Posts Tagged ‘Joan of Arc Statue Riverside Drive’

This Riverside Drive traffic signal looks like a relic from another era

June 16, 2022

The plastic covering is cracked, electrical wires are loose, and the sad pole this traffic signal is affixed to is crudely cemented to the pavement.

Clearly this two-red-light signal isn’t in good shape. But the more curious thing is how old-fashioned it looks. Could this seemingly forgotten piece of DOT infrastructure at the end of 93rd Street at Riverside Drive be the oldest traffic signal left in Manhattan?

Dating this light has been difficult. New York City didn’t get its first traffic signal until 1920—powered by a police officer sitting in a tall tower at Fifth Avenue and 42nd Street. (See the stylish postcard below.)

Later that decade, many major avenues had traffic lights as we know them today, but they only flashed red or green, according to Christopher Gray in a 2014 New York Times article.

Fifth Avenue and 42nd Street in the 1920s, via Transpress NZ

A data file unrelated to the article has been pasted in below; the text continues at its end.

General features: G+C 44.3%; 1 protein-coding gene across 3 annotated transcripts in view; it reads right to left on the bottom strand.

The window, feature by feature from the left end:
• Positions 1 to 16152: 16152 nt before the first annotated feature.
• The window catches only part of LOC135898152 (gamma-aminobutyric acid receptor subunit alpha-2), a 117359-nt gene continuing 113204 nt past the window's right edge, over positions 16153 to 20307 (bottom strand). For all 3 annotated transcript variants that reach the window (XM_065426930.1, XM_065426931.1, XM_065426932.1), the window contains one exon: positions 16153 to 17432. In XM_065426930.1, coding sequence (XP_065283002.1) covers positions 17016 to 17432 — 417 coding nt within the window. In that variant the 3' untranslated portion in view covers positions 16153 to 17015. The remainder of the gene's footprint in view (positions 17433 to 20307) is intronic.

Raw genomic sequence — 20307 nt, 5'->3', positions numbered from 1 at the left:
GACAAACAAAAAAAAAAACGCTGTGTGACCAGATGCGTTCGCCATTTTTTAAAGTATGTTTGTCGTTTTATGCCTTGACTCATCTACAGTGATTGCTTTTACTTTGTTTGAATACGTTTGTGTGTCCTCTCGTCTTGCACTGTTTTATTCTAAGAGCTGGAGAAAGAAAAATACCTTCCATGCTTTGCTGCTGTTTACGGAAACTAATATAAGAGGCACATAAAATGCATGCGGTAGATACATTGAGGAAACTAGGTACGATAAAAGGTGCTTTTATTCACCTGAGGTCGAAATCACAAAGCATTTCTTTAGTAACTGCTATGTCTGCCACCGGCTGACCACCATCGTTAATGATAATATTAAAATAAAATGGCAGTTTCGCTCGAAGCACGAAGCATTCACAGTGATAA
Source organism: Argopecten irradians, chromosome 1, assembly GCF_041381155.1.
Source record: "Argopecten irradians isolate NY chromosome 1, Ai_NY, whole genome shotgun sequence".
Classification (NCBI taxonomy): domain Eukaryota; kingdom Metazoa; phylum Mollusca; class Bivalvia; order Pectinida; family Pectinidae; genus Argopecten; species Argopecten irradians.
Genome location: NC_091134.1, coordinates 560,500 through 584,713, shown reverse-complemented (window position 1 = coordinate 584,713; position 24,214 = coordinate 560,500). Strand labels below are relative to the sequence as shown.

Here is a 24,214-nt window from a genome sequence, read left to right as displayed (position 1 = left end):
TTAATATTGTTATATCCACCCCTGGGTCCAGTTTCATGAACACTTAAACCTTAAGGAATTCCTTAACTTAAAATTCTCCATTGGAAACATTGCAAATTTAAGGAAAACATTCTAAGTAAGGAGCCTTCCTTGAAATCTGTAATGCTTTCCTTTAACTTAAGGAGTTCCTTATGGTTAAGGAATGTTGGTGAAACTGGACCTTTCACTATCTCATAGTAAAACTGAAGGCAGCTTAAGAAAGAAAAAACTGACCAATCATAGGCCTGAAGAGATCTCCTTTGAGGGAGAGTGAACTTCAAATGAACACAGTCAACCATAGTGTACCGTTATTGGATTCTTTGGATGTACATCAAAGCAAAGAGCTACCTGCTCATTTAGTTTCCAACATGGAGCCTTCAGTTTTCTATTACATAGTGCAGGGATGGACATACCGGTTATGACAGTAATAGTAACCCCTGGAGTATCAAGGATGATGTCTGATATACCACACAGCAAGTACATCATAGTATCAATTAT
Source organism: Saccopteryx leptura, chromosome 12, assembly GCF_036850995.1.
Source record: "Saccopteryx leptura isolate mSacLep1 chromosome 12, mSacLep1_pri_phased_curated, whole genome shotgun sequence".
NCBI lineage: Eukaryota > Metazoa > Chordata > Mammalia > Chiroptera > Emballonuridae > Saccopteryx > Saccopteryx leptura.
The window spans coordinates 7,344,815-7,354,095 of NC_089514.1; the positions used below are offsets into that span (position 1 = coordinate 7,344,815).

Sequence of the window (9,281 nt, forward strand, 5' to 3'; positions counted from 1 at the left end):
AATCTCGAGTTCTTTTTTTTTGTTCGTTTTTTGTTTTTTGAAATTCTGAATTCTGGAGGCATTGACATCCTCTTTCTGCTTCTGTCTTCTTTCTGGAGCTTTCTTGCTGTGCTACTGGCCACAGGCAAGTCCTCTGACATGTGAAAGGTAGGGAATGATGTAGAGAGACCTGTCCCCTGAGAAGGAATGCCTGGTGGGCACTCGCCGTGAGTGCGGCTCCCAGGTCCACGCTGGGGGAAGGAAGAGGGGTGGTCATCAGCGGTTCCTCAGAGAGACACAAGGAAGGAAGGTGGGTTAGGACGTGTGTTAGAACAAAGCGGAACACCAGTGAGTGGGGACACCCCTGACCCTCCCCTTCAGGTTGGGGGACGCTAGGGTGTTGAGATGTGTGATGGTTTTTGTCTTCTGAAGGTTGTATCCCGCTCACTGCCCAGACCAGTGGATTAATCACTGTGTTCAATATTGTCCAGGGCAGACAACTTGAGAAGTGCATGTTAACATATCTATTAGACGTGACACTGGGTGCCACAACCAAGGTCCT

I’ve seen a similar red light at dead ends; see the image of Sutton Square at 57th Street below. But that one has the lights arranged vertically, not horizontally. It’s also in much better shape—or at least it was when the photo was taken in 2019.

If the Riverside Drive traffic signal proves to be a relic of another New York, perhaps the DOT could call out its historical significance by spiffing it up—it should look as proud as the circa-1915 bronze Joan of Arc statue behind it.

A two-light traffic signal at the end of Sutton Square

See more relics on Riverside Drive, plus Gilded Age mansions and monuments, on Ephemeral New York’s Riverside Drive walking tour this Sunday, June 19 at 1 pm!

[Third image: Transpress NZ]